Mind-body practices enhance the natural healing action of our parasympathetic nervous system. But remaining objective and optimistic about slow or subtle progress in healing the conditions causing pain is often difficult. The use of charts every week or two to appreciate improvement is helpful. The most common system, that of rating pain level on a 0 to 10 scale, needs to be supplemented by assessing how pain interferes with general activity, sleep, mood, and stress level, as the Department of Defense advises.1 The scale of 0 to 10 can be used, with 10 meaning that pain totally interferes with each factor. For instance, if more activities of daily living are accomplished gradually over time, with the level dropping from 10 (high interference) to 4 (mild interference), that is a real mark of progress.
People living with pain need a support person to confide in; if a family member or friend is not available, then sharing feelings with a therapist, counselor, or support group can provide great comfort. Body & Brain practitioners may find that co-members and their center’s manager are sources of this support. The simple experience of being understood by another human being is special and unique. This became clear to me at the weekend retreats I help run for people with chronic pelvic pain. We request evaluations of our program at the end, and I at first expected compliments about our pretty PowerPoint presentations and small group workshops. But instead, we received many grateful comments centered on meeting, relating to, and being understood by other people with similar pain problems.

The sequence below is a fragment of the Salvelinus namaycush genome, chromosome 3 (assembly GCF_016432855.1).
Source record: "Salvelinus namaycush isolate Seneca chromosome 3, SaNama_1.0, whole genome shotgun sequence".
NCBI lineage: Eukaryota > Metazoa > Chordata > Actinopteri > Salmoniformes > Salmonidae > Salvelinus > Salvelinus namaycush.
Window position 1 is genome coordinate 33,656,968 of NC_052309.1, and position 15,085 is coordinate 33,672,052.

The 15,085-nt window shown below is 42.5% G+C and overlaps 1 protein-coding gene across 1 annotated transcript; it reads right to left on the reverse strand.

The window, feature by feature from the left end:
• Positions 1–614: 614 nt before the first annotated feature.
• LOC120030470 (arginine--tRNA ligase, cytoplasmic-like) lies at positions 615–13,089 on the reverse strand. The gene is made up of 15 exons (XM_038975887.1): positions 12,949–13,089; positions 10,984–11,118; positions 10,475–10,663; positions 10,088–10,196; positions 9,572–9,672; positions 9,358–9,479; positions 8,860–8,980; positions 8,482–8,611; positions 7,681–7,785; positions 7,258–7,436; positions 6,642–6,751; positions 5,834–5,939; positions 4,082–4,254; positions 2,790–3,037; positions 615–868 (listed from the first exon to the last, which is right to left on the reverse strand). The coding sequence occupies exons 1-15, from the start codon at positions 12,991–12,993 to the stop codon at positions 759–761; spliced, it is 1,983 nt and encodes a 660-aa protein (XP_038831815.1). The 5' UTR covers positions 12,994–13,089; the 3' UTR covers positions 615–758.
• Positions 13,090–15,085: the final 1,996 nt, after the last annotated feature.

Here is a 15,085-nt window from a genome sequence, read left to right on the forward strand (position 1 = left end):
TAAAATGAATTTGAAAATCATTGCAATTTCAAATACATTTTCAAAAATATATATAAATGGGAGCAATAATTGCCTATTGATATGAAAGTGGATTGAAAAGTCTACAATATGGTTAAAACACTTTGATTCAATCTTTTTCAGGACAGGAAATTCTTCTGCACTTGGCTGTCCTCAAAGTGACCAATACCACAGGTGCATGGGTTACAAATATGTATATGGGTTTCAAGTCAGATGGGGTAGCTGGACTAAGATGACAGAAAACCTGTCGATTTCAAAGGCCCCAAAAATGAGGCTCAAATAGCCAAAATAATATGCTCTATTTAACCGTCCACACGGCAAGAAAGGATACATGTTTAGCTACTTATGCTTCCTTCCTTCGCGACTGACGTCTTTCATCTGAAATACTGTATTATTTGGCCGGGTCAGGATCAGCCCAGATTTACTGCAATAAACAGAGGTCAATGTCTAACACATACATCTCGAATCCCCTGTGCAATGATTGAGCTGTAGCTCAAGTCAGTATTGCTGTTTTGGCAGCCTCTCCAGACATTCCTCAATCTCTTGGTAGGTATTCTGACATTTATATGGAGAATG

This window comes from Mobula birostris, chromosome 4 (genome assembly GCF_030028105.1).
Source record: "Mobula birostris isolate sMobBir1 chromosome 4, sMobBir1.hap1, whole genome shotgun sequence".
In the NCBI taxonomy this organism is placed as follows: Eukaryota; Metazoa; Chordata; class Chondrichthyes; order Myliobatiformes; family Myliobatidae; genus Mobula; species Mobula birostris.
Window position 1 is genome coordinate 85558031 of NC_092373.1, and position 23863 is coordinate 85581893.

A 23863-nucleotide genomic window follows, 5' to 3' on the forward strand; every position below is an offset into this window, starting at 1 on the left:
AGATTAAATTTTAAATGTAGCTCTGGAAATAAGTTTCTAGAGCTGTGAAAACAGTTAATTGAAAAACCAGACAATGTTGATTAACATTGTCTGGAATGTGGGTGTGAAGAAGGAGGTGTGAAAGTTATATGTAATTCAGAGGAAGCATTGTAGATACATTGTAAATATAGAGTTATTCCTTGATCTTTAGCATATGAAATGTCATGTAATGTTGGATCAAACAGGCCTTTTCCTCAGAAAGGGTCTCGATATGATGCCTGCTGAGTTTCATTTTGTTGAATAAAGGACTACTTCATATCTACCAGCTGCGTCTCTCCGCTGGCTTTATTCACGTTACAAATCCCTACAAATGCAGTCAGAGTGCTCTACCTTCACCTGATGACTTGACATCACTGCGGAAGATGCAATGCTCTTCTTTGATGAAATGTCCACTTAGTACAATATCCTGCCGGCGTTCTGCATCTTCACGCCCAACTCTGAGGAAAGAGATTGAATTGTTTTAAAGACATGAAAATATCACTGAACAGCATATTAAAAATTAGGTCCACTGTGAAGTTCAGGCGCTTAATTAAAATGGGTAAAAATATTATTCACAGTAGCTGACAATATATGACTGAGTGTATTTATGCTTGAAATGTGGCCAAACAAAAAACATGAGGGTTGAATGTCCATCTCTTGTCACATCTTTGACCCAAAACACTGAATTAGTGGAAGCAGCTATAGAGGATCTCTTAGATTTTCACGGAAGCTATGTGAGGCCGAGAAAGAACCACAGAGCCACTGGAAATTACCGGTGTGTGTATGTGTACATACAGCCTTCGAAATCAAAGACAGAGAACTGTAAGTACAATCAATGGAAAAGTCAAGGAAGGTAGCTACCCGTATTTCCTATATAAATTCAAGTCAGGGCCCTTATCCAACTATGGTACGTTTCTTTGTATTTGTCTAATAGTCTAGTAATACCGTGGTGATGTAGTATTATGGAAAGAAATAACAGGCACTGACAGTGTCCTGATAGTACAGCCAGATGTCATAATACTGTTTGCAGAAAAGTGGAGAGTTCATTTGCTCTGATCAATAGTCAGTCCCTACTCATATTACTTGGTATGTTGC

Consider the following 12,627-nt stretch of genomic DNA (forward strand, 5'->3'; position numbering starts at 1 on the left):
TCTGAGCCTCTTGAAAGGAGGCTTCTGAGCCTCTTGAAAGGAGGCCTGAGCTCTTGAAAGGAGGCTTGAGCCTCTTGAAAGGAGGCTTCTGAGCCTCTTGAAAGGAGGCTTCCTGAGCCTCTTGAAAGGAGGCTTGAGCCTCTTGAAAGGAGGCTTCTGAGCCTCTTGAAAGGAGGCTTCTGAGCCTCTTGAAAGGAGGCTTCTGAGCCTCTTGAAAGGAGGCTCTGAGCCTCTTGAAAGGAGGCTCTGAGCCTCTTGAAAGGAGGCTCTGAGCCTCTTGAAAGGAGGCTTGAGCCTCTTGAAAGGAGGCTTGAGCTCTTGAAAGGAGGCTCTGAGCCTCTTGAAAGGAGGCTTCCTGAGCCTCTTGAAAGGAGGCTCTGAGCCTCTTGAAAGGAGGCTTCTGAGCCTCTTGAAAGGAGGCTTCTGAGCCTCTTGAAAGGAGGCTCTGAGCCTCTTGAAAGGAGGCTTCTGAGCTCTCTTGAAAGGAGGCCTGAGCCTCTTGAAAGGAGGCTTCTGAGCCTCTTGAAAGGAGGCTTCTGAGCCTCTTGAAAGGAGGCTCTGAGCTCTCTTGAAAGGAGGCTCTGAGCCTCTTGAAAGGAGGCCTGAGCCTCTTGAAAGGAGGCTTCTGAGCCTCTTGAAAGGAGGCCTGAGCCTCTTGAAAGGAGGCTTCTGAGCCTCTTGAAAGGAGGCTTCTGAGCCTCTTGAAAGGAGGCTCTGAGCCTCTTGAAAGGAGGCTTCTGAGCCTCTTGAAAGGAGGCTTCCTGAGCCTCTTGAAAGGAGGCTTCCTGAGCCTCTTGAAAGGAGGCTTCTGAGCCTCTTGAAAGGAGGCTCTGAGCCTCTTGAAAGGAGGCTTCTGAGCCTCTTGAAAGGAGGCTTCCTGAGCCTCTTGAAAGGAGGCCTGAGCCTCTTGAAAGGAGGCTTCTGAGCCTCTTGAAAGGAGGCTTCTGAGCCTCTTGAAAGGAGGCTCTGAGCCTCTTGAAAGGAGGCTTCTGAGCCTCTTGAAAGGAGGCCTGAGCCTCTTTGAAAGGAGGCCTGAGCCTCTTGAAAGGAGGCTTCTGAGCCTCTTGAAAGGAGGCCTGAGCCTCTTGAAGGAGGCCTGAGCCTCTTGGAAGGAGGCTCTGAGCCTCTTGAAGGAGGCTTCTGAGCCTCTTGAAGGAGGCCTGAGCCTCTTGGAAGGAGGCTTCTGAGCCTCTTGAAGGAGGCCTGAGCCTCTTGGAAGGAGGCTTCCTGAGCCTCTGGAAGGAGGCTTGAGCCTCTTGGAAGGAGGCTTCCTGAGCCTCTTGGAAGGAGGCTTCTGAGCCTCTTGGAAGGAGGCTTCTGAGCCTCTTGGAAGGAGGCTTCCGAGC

Regaining or maintaining a purpose in life is characteristic of many people living well with chronic pain, and commonly part of the advice they give to others in similar circumstances.2 Spirituality, as that which gives meaning to life and beckons one to live beyond self, is also important for many people who feel they can live well despite their pain. Western medicine is beginning to appreciate and even research the positive effects of spirituality on wellness and illness.
Alliance for Pelvic Pain Retreat in May 20-22, 2016
I would like to announce that we are opening up the pelvic pain weekend retreat to health care professionals, such as MDs. RNs. PTs, and psychologists who take care of people with chronic pain, in addition to patients. Come and de-stress while you learn to care for your patients and yourself, in beautiful peaceful surroundings, with people of like mind. A breakout session will be designed especially for you.
Click to download retreat details:
“It was wonderful to meet so many other women w/ similar symptoms. I felt incredibly supported & understood."
“I am in my upper twenties and connected to people in all age ranges. I received guidance from older people who also told me how much they respected me for having this challenge at such a young age.”
"I left the conference feeling much more of that sense of integration, and with a sense of connectedness to everyone else there.”
1. US Department of Veterans Affairs. Defense & Veterans Pain Rating Scale. Defense & Veterans Center for Integrative Pain Management. Washington, DC; 2010. Available at http://www.dvcipm.org/clinical-resources/pain-rating-scale
2. Owens JE, Menard M, Plews-Ogan M, et al. Stories of Growth and Wisdom: A Mixed-Methods Study of People Living Well With Pain
. Global Advances in Health and Medicine, January 2016, Vol. 5, No.1: pp. 16-28.